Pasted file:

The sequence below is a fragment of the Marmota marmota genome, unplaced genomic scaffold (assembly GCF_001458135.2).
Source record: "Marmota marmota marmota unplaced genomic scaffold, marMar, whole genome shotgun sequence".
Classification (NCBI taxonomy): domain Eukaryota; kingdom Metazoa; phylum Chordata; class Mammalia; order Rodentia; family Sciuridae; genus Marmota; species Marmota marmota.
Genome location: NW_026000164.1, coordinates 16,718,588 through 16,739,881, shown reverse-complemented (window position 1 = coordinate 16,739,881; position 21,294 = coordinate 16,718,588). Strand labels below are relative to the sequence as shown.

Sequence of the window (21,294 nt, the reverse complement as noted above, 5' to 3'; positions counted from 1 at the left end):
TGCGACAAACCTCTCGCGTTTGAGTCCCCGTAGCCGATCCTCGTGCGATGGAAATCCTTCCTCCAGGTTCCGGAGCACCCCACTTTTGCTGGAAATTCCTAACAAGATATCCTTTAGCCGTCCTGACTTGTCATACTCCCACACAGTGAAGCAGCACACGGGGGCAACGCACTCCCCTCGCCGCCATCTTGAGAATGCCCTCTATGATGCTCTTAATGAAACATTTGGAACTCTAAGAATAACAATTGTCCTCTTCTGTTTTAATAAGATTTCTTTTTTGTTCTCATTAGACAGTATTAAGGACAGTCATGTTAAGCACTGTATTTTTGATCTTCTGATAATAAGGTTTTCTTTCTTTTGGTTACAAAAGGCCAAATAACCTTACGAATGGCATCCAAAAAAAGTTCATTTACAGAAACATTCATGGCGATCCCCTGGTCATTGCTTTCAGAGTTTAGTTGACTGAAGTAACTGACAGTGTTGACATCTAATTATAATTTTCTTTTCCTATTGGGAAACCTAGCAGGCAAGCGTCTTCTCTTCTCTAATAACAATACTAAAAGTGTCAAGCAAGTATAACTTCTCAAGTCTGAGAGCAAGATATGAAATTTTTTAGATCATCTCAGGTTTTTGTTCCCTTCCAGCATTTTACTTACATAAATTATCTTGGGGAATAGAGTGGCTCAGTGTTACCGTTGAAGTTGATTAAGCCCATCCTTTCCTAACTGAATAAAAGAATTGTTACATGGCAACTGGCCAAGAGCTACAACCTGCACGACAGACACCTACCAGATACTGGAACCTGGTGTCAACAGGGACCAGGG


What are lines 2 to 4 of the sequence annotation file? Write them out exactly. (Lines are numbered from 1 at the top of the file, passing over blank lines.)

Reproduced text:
Source record: "Marmota marmota marmota unplaced genomic scaffold, marMar, whole genome shotgun sequence".
Classification (NCBI taxonomy): domain Eukaryota; kingdom Metazoa; phylum Chordata; class Mammalia; order Rodentia; family Sciuridae; genus Marmota; species Marmota marmota.
Genome location: NW_026000164.1, coordinates 16,718,588 through 16,739,881, shown reverse-complemented (window position 1 = coordinate 16,739,881; position 21,294 = coordinate 16,718,588). Strand labels below are relative to the sequence as shown.